While the restrictions will cause “no serious problems” for Russia, they undermine the fight against global terrorism, which Washington has been claiming is its priority, the Russian Foreign Ministry’s spokeswoman Maria Zakharova said in a statement posted on Facebook.
“This step runs counter to the statements we hear from Washington that emphasize the fight against terrorism, in particular in Syria, where it has gained a foothold. On the contrary, it is completely at odds with such declarations and undermines the prospects of setting up comprehensive multilateral cooperation to destroy Islamic State [IS, formerly ISIS,ISIL] and other terrorist groups that pose a threat to all countries, including the US,” Zakharova said.
“Washington again does the bidding of those who made a consistent destruction of Russia-US cooperation their main priority. These people have long been searching for enemies in the place where they don’t really exist. Such an approach does not obviously meet the security interests of the US,” Zakharova said.
The Russian companies have been sanctioned by Washington over their alleged engagement in nuclear proliferation activity with Iran, North Korea and Syria, a source in the State Department told RIA Novosti on Saturday.
The sanctions have been introduced as a result of regular assessments, as required by US law, the source said, adding that the measure is not connected to wider economic restrictions put in force since 2014 over the situation in Ukraine and Crimea.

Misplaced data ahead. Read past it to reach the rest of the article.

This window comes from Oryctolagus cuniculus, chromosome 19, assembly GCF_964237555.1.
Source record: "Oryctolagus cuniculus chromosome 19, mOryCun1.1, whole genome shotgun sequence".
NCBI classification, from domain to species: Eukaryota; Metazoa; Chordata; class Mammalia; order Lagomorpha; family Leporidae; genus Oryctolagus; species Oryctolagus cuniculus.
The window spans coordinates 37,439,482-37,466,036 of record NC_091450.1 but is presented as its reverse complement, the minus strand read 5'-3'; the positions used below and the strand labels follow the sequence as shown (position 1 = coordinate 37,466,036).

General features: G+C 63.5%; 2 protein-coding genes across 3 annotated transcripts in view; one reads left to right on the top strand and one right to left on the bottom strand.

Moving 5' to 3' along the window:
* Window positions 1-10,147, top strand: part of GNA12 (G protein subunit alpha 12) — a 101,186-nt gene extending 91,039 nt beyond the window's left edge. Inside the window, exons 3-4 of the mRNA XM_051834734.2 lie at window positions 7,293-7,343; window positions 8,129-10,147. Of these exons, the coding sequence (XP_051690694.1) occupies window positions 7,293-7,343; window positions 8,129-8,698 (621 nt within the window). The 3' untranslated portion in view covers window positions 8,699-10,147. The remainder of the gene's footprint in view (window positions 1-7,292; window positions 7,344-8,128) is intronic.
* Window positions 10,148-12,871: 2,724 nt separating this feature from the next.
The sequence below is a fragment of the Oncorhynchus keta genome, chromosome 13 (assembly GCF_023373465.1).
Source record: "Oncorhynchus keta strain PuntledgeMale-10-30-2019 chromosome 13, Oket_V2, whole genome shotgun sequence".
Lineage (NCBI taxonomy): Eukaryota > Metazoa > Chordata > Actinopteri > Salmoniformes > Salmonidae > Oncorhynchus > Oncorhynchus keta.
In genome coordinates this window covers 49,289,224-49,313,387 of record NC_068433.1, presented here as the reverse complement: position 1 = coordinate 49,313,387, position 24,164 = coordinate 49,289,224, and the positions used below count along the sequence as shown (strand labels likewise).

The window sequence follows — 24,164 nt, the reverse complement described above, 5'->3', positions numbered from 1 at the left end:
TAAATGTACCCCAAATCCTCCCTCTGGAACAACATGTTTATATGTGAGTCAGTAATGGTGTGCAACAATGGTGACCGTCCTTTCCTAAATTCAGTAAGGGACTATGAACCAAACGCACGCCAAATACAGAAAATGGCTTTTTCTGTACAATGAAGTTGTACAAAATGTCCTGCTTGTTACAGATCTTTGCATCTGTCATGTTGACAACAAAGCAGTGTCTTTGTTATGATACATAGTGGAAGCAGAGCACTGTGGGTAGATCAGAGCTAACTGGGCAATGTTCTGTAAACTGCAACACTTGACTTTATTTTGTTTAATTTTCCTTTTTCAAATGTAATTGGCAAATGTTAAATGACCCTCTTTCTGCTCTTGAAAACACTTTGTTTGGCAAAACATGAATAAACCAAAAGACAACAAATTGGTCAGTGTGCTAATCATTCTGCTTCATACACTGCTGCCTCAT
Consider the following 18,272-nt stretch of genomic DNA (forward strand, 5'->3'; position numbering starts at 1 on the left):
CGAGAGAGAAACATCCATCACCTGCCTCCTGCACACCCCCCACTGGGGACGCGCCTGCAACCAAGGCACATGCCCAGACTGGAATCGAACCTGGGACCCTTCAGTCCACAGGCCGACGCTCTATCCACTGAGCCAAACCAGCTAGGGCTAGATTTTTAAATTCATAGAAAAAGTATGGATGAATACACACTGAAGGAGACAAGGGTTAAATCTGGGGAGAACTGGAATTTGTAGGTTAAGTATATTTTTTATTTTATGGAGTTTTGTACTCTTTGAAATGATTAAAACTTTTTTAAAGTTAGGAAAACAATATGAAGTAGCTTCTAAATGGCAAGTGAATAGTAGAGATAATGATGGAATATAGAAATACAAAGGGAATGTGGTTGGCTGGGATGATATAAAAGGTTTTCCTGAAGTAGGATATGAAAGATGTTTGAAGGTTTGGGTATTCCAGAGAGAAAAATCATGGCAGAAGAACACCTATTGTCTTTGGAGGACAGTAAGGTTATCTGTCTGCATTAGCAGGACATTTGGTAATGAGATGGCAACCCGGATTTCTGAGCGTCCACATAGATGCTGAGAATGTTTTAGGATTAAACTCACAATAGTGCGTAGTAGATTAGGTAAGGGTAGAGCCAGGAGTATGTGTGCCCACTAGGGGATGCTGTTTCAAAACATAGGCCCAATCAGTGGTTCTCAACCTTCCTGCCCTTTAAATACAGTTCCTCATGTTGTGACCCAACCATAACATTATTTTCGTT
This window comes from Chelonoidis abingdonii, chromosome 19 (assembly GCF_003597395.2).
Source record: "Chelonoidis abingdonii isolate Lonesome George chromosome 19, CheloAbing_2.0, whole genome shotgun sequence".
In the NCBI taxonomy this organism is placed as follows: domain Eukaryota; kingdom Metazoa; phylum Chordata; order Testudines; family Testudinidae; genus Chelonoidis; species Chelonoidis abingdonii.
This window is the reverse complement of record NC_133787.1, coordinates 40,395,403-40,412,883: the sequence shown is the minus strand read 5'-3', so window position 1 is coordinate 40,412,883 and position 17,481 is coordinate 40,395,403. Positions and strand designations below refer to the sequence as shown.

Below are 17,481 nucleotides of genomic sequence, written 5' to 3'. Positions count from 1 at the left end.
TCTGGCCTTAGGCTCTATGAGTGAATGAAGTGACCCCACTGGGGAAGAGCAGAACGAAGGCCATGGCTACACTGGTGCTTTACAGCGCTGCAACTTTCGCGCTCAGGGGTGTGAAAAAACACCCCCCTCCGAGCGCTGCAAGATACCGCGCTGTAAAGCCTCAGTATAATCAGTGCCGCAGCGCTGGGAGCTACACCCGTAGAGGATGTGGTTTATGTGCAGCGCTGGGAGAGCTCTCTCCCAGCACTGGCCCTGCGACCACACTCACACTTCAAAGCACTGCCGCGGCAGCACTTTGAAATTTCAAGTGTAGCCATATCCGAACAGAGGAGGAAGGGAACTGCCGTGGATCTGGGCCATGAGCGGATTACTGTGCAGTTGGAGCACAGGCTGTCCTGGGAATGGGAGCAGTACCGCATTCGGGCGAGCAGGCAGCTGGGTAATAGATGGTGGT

Companies such as Rosoboronexport and Aviaexport, as well as several aviation training centers and academies, have been included on the new US sanctions list, RIA reported.
On Friday, the Trump administration announced sanctions on 30 foreign companies and people from 10 countries accused of engaging in nuclear proliferation activity.
“These determinations underscore that the United States continues to regularly impose sanctions under existing authorities, as warranted, against entities and individuals that engage in proliferation activity with Iran, North Korea, and Syria,” the State Department said in a statement.
Apart from Russia, entities from China, North Korea and the United Arab Emirates have been sanctioned, with the restrictions to stay in effect for two years.
The 11 entities, largely from China, were sanctioned “specifically for transfers to Iran’s missile program,” the State Department said. Nineteen more companies or people have been accused of having “transferred to, or acquired from, Iran, North Korea, or Syria goods, services, or technology… or other items that could make a material contribution to the development of weapons of mass destruction or missile proliferation.”